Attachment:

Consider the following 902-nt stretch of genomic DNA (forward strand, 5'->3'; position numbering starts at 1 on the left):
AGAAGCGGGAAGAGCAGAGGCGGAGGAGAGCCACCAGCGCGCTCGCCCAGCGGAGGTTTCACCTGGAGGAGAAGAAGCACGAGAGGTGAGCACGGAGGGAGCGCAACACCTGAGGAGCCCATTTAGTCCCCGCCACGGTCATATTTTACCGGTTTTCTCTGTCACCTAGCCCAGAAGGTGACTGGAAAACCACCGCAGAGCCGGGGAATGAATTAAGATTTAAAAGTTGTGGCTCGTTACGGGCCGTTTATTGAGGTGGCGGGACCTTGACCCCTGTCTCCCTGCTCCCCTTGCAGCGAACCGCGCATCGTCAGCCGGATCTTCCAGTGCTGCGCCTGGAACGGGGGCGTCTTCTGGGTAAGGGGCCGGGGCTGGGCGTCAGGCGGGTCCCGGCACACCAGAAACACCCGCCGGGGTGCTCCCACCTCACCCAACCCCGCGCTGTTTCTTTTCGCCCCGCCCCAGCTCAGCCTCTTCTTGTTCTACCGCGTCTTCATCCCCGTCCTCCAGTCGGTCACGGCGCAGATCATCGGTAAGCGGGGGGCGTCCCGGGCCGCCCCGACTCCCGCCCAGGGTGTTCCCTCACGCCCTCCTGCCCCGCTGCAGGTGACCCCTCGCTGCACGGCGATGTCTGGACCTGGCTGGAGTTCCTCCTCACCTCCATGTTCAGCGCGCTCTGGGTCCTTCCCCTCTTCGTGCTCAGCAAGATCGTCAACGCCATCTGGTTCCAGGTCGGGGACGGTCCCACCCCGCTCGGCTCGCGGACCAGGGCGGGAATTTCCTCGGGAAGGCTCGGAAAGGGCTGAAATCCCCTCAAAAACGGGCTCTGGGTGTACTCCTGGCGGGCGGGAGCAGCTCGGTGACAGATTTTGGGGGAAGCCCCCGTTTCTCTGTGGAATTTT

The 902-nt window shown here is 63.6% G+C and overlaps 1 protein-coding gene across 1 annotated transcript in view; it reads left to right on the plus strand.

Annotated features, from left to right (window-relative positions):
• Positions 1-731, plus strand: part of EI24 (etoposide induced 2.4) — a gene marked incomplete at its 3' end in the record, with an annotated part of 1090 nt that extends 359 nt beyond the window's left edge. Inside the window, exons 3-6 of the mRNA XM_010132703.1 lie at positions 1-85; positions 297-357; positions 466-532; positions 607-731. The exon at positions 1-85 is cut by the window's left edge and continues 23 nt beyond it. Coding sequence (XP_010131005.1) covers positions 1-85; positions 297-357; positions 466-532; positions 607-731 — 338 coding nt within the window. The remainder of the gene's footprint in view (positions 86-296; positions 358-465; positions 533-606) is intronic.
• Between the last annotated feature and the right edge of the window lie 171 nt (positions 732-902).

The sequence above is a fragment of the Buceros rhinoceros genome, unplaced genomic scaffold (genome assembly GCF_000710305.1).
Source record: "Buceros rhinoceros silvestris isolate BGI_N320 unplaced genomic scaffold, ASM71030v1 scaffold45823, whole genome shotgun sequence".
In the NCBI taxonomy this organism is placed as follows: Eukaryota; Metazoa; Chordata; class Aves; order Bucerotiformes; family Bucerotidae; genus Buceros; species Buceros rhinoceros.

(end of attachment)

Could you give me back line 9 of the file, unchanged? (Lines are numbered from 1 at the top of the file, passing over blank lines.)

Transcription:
In the NCBI taxonomy this organism is placed as follows: Eukaryota; Metazoa; Chordata; class Aves; order Bucerotiformes; family Bucerotidae; genus Buceros; species Buceros rhinoceros.